I'm setting up a monitoring system for SQL Server using Extended Events to find heavy queries as 'production feedback' for our developers. I'm using the events sp_statement_completed and sql_statement_completed, with predicate filters on cpu_time, logical reads, etc. I was hoping to aggregate the results on database_name and query_hash like demonstrated in numerous examples all over the internet, but in the results I see that query_hash is 0 for all statements using EXEC, like in the table below (timestamp and queryhash shortened for readability).

name                       timestamp      query_hash plan_handle        statement
sql_statement_completed    2016...6414    0          050056019600764... exec Shared.dbo.SyncFirm  
sql_statement_completed    2016...9946    0          06003d00e01e730... exec spSetUserAuth @userid;  
sql_statement_completed    2016...7184    0          0600e30028c9da0... exec spSetUserAuth @userid;  
sp_statement_completed     2016...0409    9826...578 0600c00028e6aa0... SELECT obfuscated_columns FROM dbo.SomeTable
sp_statement_completed     2016...1448    8660...775 060084006d2d660... INSERT INTO dbo.SomeTable ( obfuscated_columns)  EXEC(@sql)
sql_statement_completed    2016...7752    0          0600f9006c23f03... exec spSetUserAuth @userid;  
sql_statement_completed    2016...1443    1304...641 06005a0008a9b11... select SUBQ.ontrackstatus, COUNT(SUBQ.ontrac

All results do have a value for plan_handle and they're all different, so a lot of plans are being generated. Other statements without query_hash (that I've seen) include ALTER INDEX, CHECKPOINT, UPDATE STATISTICS, COMMIT TRANSACTION, FETCH NEXT FROM Cursor, some INSERTs, SELECT @variable, IF(@variable = x).

Does anybody know why the query_hash is 0? I'm probably missing the point somewhere about the SQL Query Analyzer and EXEC, but I'm not able to find any clues to point me in the right direction. If the results I'm having are 'normal', then how to best aggregate the results? Wouldn't grouping by statement include literals, whitespace, etc... which is removed when calculating query_hash?

EDIT: as I see it now, EXEC SomeStoredProcedure, starts a stored procedure (obvious), and the individual statements in that stored procedure end up in the event session as sp_statement_completed events, and those all have a query_hash.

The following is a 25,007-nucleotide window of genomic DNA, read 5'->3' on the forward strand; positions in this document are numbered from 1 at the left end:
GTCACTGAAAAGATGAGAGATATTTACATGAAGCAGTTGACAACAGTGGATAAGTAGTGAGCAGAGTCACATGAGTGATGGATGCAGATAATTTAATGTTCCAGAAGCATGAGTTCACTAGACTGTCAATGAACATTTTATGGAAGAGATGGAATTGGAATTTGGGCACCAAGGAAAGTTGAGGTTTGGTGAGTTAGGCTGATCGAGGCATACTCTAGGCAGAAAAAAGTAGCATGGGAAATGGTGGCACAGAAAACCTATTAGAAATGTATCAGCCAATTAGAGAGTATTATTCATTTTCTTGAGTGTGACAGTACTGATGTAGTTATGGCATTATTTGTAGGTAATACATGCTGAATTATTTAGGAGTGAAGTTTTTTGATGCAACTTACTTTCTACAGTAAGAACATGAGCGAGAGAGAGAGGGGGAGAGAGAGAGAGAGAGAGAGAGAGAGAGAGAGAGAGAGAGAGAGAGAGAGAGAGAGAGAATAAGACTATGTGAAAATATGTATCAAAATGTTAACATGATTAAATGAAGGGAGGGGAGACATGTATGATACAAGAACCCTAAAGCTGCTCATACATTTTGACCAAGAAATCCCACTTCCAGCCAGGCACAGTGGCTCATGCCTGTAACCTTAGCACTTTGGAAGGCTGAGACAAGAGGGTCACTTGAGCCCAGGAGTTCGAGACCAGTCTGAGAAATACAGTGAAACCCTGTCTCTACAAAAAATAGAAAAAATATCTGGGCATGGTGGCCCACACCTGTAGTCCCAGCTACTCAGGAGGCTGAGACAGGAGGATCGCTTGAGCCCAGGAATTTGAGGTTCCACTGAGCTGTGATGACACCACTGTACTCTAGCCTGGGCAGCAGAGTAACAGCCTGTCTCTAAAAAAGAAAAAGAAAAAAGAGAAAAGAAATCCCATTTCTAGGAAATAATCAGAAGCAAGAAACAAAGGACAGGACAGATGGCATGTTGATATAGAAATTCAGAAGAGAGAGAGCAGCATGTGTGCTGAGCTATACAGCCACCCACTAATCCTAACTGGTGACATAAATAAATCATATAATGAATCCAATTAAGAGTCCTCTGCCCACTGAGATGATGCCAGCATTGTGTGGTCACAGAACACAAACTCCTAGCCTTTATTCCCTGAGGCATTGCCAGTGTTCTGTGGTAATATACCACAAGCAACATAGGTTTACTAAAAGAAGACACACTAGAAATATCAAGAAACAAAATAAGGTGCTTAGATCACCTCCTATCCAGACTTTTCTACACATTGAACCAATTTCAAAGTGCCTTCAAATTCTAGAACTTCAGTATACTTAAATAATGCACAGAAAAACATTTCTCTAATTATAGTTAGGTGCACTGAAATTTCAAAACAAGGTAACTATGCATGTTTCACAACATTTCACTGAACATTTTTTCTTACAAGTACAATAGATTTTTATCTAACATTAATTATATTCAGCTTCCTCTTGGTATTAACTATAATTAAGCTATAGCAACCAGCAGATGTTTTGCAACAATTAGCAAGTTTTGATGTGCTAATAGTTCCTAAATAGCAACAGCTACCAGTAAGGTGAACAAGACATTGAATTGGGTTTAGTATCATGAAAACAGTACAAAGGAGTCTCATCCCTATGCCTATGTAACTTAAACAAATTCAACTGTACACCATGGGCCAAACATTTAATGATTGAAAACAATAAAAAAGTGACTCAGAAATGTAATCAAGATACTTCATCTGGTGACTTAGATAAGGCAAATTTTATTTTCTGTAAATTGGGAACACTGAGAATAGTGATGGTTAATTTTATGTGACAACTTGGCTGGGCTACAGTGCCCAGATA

So for sp_statement_completed (i.e. 'real' queries), I can aggregate on query_hash and database_name, and for sql_statement_completed without query_hash (the EXEC SomeStoredProcedure), I can use the client_connection_id to group the statements within a specific execution of a stored procedure, to see what's the most costly part of the procedure.

  • 2
    I don't know why query_hash is 0 but as for why exec spSetUserAuth @userid; rows have different plan handles: The algorithms to match new SQL statements to existing, unused execution plans in the cache require that all object references be fully qualified. (Source.) If all those entries were e.g. exec dbo.spSetUserAuth @userid;, you might get identical plan handles for them.
    – Andriy M
    Commented Oct 6, 2016 at 11:18
  • They have different plan_handles because they are used in different databases, I didn't notice that at first. In that case, the object references aren't the same, hence the different plans. Thanks for pointing out. Commented Oct 6, 2016 at 12:36
  • If that's the case wouldn't that solve your problem? You could generate reports on activity by database, and you would be able to detect parameter sniffing/parametrization issues with certain procedures.
    – Tom V
    Commented Oct 6, 2016 at 12:46
  • Well, yes actually... Commented Oct 7, 2016 at 8:50
  • 3
    If your underlying problem has indeed been solved, could you post an answer explaining your findings and how that helped to solve the problem? You don't have to but, if this can inspire you in any way, that could be a valuable contribution to this site's knowledge base. Keep in mind that we prefer to keep comments around for as long as they help to clarify the question/answer, so feel free to repeat any points already mentioned in these comments so that they can later be safely removed.
    – Andriy M
    Commented Oct 7, 2016 at 9:50

1 Answer 1


To explain why the hash is created:

When we submit a query to the server, the algebrizer (yes that's what it is called) process creates a hash, like a coded signature, of the query. The hash is a unique identifier. An identifier is unique for any given query, including all the text that defines the query, including spaces and carriage returns, the optimizer compares the hash to queries in the cache. If a query exists in the cache that matches the query coming into the engine, the entire cost of the optimization process is skipped and the execution plan in the plan cache is reused.

EXEC starts a stored procedure which can have its code change, since SQL Server knows that it does not need to compare EXEC to optimize it, SQL Server does not create a hash.

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